Lakers learn some things but haven't looked impressive at summer league

Lakers learn some things but haven't looked impressive at summer league
Lakers forward Julius Randle, driving past the Knicks’ Thanasis Antetokounmpo during a game July 13 in Las Vegas, has used his size and quickness to average 11.7 points and 3.7 rebounds in 20 minutes or less a game in the summer league. (John Locher / Associated Press)

With the score tied and 38 seconds left, the Lakers got the stop they needed Wednesday night against the Dallas Mavericks in a summer league game.

Then rookie guard D'Angelo Russell, the Lakers' second overall pick in June's NBA draft, tried to split a double team but lost his handle for another turnover.


The Mavericks scored on the next possession. Second-year Lakers forward Julius Randle took a last gasp three-point attempt that not only missed but came after the final buzzer had sounded.

Dallas' 88-86 win dropped the Lakers to 1-3 in summer league play.

Despite the last shot, Randle gave his best performance of the summer, scoring 17 points while using his intriguing combination of strength and quickness off the dribble to attack the basket.

The Lakers have been extremely conservative with Randle's playing time after he broke his right leg in the first game of the 2014-15 season and missing the whole year. In addition to surgery on his leg, Randle underwent an additional procedure to replace a screw in his right foot to treat an injury from high school.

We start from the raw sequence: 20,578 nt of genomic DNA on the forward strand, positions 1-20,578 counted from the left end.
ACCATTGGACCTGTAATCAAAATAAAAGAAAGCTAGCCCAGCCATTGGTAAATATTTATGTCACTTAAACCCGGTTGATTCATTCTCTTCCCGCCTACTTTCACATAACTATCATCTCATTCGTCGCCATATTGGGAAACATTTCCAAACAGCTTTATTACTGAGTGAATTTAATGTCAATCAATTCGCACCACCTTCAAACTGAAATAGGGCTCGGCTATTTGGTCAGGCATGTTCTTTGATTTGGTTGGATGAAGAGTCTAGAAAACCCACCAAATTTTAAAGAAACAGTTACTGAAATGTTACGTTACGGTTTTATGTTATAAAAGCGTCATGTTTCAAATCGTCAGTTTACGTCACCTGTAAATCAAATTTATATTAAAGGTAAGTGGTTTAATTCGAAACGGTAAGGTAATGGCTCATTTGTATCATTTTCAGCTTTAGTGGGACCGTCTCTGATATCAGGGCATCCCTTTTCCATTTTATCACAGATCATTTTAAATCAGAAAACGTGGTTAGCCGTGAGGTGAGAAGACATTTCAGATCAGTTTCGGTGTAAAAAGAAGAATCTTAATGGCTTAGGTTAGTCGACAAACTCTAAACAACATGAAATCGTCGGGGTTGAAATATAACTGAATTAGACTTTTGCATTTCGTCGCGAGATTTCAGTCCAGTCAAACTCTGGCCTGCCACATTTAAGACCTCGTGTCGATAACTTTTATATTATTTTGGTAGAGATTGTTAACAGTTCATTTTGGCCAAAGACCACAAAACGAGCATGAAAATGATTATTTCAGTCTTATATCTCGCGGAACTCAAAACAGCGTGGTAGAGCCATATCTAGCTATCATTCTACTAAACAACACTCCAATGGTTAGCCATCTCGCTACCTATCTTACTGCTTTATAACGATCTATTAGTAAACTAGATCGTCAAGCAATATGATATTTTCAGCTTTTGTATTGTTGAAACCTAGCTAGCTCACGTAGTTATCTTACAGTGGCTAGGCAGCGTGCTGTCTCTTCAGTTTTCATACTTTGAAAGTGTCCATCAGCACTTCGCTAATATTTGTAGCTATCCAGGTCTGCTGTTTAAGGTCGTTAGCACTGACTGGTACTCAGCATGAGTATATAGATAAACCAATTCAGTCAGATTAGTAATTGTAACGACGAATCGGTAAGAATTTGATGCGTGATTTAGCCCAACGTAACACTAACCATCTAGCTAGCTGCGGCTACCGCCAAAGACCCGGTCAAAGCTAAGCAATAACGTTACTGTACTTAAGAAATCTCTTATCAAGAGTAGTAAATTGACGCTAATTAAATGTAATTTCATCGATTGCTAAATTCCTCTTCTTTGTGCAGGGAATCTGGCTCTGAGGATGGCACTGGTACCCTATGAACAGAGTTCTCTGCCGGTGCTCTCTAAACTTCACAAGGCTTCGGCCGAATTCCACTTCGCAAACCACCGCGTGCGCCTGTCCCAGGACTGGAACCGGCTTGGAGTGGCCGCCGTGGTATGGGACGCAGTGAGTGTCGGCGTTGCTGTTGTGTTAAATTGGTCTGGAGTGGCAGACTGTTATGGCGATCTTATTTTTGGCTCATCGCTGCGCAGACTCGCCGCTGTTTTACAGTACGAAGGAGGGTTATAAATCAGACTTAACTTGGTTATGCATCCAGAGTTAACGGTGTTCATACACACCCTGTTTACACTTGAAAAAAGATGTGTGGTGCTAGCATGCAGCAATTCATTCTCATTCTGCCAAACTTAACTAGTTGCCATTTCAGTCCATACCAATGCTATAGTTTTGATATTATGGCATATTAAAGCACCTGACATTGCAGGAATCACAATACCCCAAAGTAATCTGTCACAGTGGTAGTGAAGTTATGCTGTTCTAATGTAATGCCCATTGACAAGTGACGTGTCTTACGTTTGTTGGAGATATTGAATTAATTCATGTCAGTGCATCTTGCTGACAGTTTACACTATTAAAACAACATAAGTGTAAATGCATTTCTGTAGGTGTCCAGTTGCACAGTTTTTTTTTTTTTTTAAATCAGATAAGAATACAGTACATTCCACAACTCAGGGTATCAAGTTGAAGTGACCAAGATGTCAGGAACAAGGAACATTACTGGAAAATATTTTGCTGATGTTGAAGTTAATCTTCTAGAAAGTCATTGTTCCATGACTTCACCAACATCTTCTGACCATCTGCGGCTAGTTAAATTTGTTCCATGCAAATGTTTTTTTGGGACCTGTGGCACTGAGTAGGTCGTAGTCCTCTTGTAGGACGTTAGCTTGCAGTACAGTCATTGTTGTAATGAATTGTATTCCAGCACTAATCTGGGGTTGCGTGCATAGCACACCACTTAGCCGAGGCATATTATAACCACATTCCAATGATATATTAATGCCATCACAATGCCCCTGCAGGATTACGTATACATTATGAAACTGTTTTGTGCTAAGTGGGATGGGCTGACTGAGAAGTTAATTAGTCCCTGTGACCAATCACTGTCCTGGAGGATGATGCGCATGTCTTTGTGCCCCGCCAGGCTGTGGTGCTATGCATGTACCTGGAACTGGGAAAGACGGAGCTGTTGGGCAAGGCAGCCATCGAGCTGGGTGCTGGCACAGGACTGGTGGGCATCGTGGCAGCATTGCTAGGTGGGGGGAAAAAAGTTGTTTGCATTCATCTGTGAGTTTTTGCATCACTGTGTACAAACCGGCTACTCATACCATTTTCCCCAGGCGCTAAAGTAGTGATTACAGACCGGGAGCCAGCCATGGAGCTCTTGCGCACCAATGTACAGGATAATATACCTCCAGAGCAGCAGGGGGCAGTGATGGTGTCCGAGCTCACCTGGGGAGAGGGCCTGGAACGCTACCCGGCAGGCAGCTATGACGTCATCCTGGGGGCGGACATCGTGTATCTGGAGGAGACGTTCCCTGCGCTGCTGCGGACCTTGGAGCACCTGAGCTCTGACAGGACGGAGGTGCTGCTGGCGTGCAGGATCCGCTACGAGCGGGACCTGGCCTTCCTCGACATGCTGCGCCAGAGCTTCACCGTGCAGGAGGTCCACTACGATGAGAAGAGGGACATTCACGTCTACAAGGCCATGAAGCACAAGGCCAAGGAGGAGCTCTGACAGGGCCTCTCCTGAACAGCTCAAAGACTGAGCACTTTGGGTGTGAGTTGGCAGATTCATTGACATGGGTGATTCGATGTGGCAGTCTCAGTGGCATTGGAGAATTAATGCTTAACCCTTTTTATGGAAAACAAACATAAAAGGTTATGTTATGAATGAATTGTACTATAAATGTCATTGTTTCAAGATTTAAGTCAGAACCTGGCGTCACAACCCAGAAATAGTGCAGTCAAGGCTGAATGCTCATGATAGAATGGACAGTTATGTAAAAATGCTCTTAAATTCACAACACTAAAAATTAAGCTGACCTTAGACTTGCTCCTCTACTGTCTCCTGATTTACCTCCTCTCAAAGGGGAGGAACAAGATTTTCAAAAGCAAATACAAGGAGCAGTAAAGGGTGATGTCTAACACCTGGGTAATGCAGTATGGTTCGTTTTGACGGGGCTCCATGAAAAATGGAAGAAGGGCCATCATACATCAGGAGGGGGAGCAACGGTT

Now the team is restricting him to five-minute stretches with a 20-minute game limit.

"It's killing me man, but I have to keep it all in perspective," said Randle, who is averaging 11.7 points and 3.7 rebounds a game this summer, while shooting 39.3% from the field.

The Lakers have not looked impressive, which is a concern given that the summer squad features seven players expected to be on the team's roster on opening night in October.

Russell may prove to be a foundational point guard for the Lakers, but in Las Vegas he's struggled, shooting just 31.7% from the field while turning the ball over 5.8 times a game, while averaging 3.8 assists.

"It's just about making shots. It hasn't been my night," said Russell, who shot 44.9% from the field and 41.1% from three-point range as a freshman at Ohio State. "When we lose, it's not like we let ourselves or the team down, we let the whole Lakers nation down.... We've got to get it done."

Forward Tarik Black leads the team with a 63.2% field-goal percentage, but also 6.3 fouls a game — the standard limit of six doesn't apply throughout summer league.

The summer standouts have been second-year guards Jabari Brown (19.5 points a game) and Jordan Clarkson (18.0). Both have non-guaranteed contracts for the coming season, but Clarkson is a lock after earning a spot on the NBA's all-rookie team. Brown is making a strong case he too belongs on the team this season.

Rookie forward Larry Nance Jr., taken 27th overall by the Lakers, and guard/forward Anthony Brown (34th) have both shown flashes of promise. Nance needs to improve his jump shot, but his energy in the team's lone win of the summer against the Philadelphia 76ers quickly made him a fan favorite with the pro-Lakers crowd.

The Lakers' summer squad has one game left, on Friday at Cox Pavilion against the Utah Jazz at 3 p.m. PDT.

Pincus is a Times correspondent.